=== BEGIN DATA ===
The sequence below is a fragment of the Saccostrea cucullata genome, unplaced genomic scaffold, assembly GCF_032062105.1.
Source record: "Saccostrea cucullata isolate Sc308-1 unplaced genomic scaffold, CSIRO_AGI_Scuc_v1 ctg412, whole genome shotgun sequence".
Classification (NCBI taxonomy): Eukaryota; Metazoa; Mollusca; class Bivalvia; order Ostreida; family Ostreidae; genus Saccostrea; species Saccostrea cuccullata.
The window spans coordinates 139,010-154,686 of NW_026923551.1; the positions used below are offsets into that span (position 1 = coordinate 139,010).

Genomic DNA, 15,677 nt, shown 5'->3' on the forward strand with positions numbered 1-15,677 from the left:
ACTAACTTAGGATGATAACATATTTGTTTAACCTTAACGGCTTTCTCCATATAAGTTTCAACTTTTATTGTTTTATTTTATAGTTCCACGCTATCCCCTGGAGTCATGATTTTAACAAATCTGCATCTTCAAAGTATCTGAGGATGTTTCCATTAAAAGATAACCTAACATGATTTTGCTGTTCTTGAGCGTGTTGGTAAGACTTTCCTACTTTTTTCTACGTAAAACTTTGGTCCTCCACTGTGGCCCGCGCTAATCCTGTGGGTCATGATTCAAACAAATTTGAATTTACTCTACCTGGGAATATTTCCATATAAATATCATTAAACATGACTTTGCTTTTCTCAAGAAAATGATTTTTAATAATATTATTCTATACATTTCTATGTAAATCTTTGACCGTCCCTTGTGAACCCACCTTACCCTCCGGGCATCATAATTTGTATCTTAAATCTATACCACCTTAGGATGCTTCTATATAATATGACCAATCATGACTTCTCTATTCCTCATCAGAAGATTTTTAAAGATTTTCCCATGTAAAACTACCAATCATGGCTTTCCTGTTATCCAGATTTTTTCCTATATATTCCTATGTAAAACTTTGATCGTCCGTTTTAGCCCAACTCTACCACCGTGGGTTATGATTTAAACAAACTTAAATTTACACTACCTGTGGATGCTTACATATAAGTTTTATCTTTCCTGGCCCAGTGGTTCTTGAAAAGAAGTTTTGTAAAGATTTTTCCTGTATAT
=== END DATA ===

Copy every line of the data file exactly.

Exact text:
The sequence below is a fragment of the Saccostrea cucullata genome, unplaced genomic scaffold, assembly GCF_032062105.1.
Source record: "Saccostrea cucullata isolate Sc308-1 unplaced genomic scaffold, CSIRO_AGI_Scuc_v1 ctg412, whole genome shotgun sequence".
Classification (NCBI taxonomy): Eukaryota; Metazoa; Mollusca; class Bivalvia; order Ostreida; family Ostreidae; genus Saccostrea; species Saccostrea cuccullata.
The window spans coordinates 139,010-154,686 of NW_026923551.1; the positions used below are offsets into that span (position 1 = coordinate 139,010).

Genomic DNA, 15,677 nt, shown 5'->3' on the forward strand with positions numbered 1-15,677 from the left:
ACTAACTTAGGATGATAACATATTTGTTTAACCTTAACGGCTTTCTCCATATAAGTTTCAACTTTTATTGTTTTATTTTATAGTTCCACGCTATCCCCTGGAGTCATGATTTTAACAAATCTGCATCTTCAAAGTATCTGAGGATGTTTCCATTAAAAGATAACCTAACATGATTTTGCTGTTCTTGAGCGTGTTGGTAAGACTTTCCTACTTTTTTCTACGTAAAACTTTGGTCCTCCACTGTGGCCCGCGCTAATCCTGTGGGTCATGATTCAAACAAATTTGAATTTACTCTACCTGGGAATATTTCCATATAAATATCATTAAACATGACTTTGCTTTTCTCAAGAAAATGATTTTTAATAATATTATTCTATACATTTCTATGTAAATCTTTGACCGTCCCTTGTGAACCCACCTTACCCTCCGGGCATCATAATTTGTATCTTAAATCTATACCACCTTAGGATGCTTCTATATAATATGACCAATCATGACTTCTCTATTCCTCATCAGAAGATTTTTAAAGATTTTCCCATGTAAAACTACCAATCATGGCTTTCCTGTTATCCAGATTTTTTCCTATATATTCCTATGTAAAACTTTGATCGTCCGTTTTAGCCCAACTCTACCACCGTGGGTTATGATTTAAACAAACTTAAATTTACACTACCTGTGGATGCTTACATATAAGTTTTATCTTTCCTGGCCCAGTGGTTCTTGAAAAGAAGTTTTGTAAAGATTTTTCCTGTATAT